Deidre Woollard has written for AOL.com, Realtor.com, JustLuxe.com, Pursuitist.com and more. She is the Community Manager for the Realtor.com Advice platform. and teaches in the University of California Irvine Extension Digital Journalism Program.
My latest piece on Social Media Today
I don’t believe they gave Ron Johnson enough time at JC Penney. He made some sharp turns, some too quick but overall he had a sound vision. Jerking the ship back to its original course seems foolhardy. The best you will get is to be back where you were, still losing value each year. Is it better to be a stable also-ran or to gut a company, deal with a couple of dismal years of collapsed stock prices and bet on the wisdom of your plan for reinvention? My impulse is the latter but its not so easy with billions at stake. I understand why the board pulled the plug on Johnson but I am not sure that move will save the company either. Sometimes a brand can be reinvented, sometimes it can’t.
If you were in charge what would you do? I would sell off as much real estate as I could, source only from companies that do their manufacturing in the United States and reinvent as “America’s true department store.”
It’s always dangerous to center a business around a charismatic leader/founder. Once a business gets to a certain size it needs to distance itself from its creator in order to thrive. This is currently going on with Mark Zuckerberg and Facebook. I believe that part of the strategy of bringing the indomitable Sheryl Sandberg in was to make Facebook less Zuck and more empire.
What happens when this doesn’t work, when a company and its founder are inextricably tied? You get Apple. Yes, Jobs left the company he founded but he returned and the company’s best innovations are seen as his visions. Now in the wake of Jobs the question of just how much of his wisdom and innovation is in the coffers seems to continue to haunt the company.
I’m an Apple loyalist, it was the first computer I used and I’ve been an advocate of the brand for decades, back when we were the few, the derided, the often software-less. And yet I believe in order to survive in the post-Jobs era, Apple has to prove it’s more than it’s founder. That’s why I find it very bizarre that Tim Cook and the Apple leadership are going through with plans for the new circular Apple office planned for Cupertino.The massive four-story doughnut designed by Norman Foster is beautiful certainly and very Jobs but does it make sense for today’s Apple? I’m not sure.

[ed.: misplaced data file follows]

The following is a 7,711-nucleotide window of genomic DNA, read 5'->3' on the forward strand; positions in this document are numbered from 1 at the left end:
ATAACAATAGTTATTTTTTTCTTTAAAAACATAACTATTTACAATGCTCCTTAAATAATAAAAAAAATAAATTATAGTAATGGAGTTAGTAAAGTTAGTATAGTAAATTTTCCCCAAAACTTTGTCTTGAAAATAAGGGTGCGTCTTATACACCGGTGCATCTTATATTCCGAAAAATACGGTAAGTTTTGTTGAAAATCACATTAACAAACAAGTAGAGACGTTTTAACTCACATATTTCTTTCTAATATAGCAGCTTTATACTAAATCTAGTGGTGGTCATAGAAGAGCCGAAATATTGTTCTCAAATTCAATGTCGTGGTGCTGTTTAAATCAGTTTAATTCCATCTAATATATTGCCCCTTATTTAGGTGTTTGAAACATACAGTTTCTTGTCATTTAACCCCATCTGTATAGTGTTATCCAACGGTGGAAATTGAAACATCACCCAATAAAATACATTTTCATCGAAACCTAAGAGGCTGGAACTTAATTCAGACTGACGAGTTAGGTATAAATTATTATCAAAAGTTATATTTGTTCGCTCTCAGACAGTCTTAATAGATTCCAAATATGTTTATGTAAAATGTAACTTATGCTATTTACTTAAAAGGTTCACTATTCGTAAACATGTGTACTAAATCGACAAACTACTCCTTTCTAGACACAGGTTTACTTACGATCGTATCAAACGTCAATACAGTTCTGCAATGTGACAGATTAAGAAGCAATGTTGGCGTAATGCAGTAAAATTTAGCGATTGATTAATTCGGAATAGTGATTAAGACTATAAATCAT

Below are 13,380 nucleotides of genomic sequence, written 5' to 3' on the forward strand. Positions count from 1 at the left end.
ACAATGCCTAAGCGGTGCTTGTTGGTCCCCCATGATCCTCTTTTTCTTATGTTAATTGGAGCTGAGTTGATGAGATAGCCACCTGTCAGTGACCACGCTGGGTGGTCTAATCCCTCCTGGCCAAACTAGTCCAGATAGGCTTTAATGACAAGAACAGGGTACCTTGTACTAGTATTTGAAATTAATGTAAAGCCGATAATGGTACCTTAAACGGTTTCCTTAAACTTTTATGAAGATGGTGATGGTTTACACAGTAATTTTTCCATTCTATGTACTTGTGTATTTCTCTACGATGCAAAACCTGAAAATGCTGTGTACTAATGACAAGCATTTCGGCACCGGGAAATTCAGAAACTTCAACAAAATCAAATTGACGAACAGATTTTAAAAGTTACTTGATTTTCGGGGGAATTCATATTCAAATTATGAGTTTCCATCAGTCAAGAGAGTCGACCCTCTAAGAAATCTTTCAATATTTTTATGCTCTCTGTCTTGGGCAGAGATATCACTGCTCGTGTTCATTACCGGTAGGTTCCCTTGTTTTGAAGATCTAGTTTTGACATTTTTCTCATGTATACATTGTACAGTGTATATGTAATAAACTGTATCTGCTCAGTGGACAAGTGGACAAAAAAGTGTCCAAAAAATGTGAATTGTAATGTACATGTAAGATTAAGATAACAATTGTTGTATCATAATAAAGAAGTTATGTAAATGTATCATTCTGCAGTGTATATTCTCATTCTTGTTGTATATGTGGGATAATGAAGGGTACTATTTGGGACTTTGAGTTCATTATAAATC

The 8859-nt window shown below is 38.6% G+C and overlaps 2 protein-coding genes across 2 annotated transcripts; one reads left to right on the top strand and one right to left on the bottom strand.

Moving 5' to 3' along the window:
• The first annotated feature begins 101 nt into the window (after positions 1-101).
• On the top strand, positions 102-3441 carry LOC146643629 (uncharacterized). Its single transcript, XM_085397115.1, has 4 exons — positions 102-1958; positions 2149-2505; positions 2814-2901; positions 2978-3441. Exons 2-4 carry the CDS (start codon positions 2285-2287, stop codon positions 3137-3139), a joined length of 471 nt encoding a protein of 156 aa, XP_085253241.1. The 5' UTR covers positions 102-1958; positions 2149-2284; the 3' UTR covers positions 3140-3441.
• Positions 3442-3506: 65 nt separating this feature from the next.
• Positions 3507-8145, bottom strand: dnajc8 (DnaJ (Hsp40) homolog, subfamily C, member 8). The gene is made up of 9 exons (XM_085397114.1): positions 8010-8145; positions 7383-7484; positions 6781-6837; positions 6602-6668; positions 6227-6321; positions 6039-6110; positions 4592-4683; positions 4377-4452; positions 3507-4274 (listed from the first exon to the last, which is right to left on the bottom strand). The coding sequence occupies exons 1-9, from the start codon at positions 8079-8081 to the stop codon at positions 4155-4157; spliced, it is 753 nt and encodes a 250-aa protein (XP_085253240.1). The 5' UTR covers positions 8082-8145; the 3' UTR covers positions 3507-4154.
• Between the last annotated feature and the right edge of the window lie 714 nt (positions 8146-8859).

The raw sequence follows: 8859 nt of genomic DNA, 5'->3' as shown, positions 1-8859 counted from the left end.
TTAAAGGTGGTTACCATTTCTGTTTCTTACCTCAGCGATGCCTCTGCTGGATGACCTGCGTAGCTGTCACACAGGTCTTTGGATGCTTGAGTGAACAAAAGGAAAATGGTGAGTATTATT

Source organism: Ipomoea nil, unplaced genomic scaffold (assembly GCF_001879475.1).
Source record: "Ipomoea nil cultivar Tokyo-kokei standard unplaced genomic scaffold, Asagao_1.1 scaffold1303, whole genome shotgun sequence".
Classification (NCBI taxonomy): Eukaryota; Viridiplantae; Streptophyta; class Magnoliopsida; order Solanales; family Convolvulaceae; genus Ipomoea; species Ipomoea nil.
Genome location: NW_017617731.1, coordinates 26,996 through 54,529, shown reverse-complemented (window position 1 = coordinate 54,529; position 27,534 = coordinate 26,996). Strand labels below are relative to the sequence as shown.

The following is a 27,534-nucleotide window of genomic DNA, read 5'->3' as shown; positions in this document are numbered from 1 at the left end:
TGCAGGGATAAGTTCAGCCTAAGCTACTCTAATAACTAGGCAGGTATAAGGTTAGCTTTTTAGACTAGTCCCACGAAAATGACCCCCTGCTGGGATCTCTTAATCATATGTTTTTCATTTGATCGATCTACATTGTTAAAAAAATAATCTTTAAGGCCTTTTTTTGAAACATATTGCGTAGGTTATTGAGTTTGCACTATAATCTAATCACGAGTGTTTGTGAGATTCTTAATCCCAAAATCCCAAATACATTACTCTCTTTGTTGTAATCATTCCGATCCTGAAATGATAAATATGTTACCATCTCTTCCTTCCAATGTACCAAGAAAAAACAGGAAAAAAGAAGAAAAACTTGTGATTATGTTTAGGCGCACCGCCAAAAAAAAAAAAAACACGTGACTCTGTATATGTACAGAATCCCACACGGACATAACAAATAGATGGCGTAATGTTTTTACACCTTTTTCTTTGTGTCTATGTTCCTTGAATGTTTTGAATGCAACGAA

Does it matter to the Apple consumer if the Jobs vision of a circular office space is realized? Is the building essential for the employees to have faith in the vision of the company? Image has its value but if you were to put a price on it would that price be the same price as Apple is about it spend on the new building? I don’t think so.
Instead, I think it sends a message that they are continuing to walk in fading footsteps. Apple should build new headquarters that reflect a new vision. Steve was one of a kind and should be honored by Apple always but not with a multi-billion dollar mausoleum. It feels like Xanadu, like Hearst Castle, a beautiful folly, the sort I’d like to write a book about but not the sort I’d like my investment in a company to finance.
The shadow economy, I knew of the black market of course but I first heard the term 5 years ago at the Milken Institute conference in a presentation by economist Alvin Toffler. It stuck in my head as economic models rarely do because it made perfect sense for how the future would evolve. The shadow economy is a similar concept to the much-vaunted “dark social” which is that not every transaction is trackable and appears in public space. Socially sharing can be private, through email, IM, etc. and not all people participate in public exchanges, duly tracked and taxed. People work “under the table”, they barter, they find other ways to exchange value. Now with devices like Square it’s even easier to do person-to-person transactions without even needing ready cash. Of course that leaves its own trail but still it’s increasingly possible to exist in this world without a job, on side gigs and piecework alone, the way it used to be.
The shadow has its downsides. Illegality lurks in the shadows, without accountability there are fewer protections. It’s not always a choice, it’s often sprung of desperation.